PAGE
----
I agree. I too prefer booking hotels and transport when its cheaper than taking the last minute ones!

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    1. Yeah, for a short trip I don't always take the big backpack, but it worked great for a month!

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  4. DEFINITELY choose a backpack over a suitcase. Phew, let me tell you trying to roll my suitcase around Italy with its busy cobblestone streets was not the smartest idea ever. Congrats for doing a long backpacking trip. Something I have done before in Europe too but by myself. Very rewarding!!!

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    1. Thank you! And congrats to you too!

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  5. Great adventure. Long term backpacking trips are the best as they give you enough time to explore the places. I prefer not to pack too much before such a trip and just let things surprise me.

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  6. Something that annoys me about backpacking is keeping on top of washing. That's a good tip you give about washing clothes in the hotel. I prefer a suitcase with wheels but in some cities like Sevilla and Venice a backpack is much better.

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    1. It is hard to wash clothes all the time, but if you're in the same place for a few days the sink can be your best friend!

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  7. What an adventure! I like the tip about garbage bags, I like to stay organized and that would help. And I know it's best to not overpack, but I always struggle with that one :)

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    1. It is always hard to know what to bring!

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  8. These are some great tips.I've not been on a backpacking trip before and I always wondered how people manage packing and stuff. I agree about not waiting last minute and paying attention to dates.Also great tip on washing clothes in the sink.Thanks for sharing!

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  9. Now these are some really handy tips on the backpacking bit. As much as it is fun to go traveling with a backpack, it also needs a lot of prep and your post is going to be quite handy for those who are attempting it for the first time. Well done with it.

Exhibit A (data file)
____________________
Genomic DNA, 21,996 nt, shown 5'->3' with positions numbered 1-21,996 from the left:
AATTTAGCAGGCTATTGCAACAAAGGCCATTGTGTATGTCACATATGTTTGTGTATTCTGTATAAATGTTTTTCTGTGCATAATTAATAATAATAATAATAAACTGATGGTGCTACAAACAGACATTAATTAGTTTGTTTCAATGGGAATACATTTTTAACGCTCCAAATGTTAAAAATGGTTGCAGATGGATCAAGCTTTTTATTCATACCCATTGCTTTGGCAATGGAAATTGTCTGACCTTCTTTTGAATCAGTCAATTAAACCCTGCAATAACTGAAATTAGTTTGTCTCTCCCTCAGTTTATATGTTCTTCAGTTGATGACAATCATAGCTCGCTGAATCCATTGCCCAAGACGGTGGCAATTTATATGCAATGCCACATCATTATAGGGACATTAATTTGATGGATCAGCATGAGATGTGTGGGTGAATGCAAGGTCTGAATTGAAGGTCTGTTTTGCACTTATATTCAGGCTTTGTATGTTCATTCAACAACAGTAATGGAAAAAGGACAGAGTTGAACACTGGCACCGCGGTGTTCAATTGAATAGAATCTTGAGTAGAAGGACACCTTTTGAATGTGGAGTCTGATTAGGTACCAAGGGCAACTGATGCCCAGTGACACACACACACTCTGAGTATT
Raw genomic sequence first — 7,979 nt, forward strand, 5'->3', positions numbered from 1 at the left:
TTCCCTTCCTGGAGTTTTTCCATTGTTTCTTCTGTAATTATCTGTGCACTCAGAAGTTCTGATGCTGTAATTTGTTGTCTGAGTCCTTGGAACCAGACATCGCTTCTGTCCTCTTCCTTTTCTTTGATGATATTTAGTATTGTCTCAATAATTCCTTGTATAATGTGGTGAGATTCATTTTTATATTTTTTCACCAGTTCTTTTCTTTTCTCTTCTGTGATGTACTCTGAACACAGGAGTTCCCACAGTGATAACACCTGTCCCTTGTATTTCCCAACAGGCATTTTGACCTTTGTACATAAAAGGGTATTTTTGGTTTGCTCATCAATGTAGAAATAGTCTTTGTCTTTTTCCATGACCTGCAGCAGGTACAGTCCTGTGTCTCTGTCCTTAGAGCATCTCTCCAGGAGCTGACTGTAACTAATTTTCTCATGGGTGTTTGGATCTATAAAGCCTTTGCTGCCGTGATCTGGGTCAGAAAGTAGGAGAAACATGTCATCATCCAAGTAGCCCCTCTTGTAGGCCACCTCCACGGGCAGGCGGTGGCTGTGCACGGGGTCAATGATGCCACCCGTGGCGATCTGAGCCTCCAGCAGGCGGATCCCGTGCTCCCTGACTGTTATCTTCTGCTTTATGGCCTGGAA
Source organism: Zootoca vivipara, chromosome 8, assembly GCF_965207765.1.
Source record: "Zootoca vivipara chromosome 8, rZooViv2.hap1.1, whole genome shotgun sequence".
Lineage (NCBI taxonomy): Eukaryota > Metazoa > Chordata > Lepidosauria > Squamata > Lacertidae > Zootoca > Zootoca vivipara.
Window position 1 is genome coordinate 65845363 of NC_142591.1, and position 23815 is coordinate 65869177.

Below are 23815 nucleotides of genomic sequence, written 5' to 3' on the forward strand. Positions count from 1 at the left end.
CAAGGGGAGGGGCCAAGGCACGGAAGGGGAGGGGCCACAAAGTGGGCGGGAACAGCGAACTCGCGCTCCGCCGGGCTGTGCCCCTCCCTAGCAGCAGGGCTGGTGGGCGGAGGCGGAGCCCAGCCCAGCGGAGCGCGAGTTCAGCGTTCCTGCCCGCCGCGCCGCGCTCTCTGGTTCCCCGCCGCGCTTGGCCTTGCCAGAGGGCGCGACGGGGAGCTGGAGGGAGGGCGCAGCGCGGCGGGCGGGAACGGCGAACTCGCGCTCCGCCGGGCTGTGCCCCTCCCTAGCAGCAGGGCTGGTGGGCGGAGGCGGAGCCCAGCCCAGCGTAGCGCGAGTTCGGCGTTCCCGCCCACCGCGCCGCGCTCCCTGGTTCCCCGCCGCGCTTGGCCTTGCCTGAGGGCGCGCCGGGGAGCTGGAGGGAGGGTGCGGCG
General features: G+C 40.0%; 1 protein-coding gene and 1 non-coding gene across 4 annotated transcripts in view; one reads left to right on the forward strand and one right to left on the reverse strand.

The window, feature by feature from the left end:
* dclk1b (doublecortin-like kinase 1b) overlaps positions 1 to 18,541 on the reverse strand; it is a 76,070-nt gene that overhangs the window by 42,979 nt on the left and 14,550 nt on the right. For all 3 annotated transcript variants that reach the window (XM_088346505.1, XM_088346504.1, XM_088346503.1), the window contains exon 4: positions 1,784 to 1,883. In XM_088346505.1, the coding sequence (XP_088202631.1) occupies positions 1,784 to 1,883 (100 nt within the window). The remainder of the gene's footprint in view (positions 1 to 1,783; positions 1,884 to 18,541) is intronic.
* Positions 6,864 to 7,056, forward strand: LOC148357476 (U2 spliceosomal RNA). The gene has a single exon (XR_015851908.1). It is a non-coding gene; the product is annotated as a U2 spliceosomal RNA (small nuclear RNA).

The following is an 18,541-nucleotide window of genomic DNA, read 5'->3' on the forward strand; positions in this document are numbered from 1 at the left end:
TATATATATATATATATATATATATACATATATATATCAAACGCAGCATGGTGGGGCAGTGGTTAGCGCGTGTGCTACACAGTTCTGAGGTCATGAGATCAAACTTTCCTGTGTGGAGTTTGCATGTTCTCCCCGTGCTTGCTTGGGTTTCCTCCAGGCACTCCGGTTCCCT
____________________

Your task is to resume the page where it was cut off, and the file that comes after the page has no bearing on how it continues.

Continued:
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  10. Hey very nice pictures of Etretat. I see a similar place (through pictures though have not yet been there) called Varkala in India, where you have sharp near vertical hills, over looking an azure sea!

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  11. Backpacking for a month in lovely Europe is indeed a liberating and enchanting experience at the same time. However planning is absolute to ensure that you have a smooth run. Loved your tips, they really make sense. What to pack and what not pack is always a dilemma.

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  12. Your post reminded me of my month backpacking in Europe and how much I prepared for it as well. I would book hostes on the go, as I never knew long before which my next destination was. Backpacking in summer is never a good idea due to being high season, however I found that Norway was the less touristy country I visited.

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    1. I am sure it would be, it is so expensive not many people go there.

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  13. Backpacking for a month sounds like an absolute treat. I can totally empathize the effort that must have gone into it, my 1 week of travel planning takes supreme effort from me, especially if we are doing multiple destinations. Great tips, especially on the checking in part. Thanks for sharing

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  14. I've never done 1 month backpacking. Ive tried 2 weeks and it wasnt easy! If I not a mother I would have done more than 1 month.

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    1. I am sure two weeks with children is a whole different ball game. Good for you Momma for making these experiences for your children!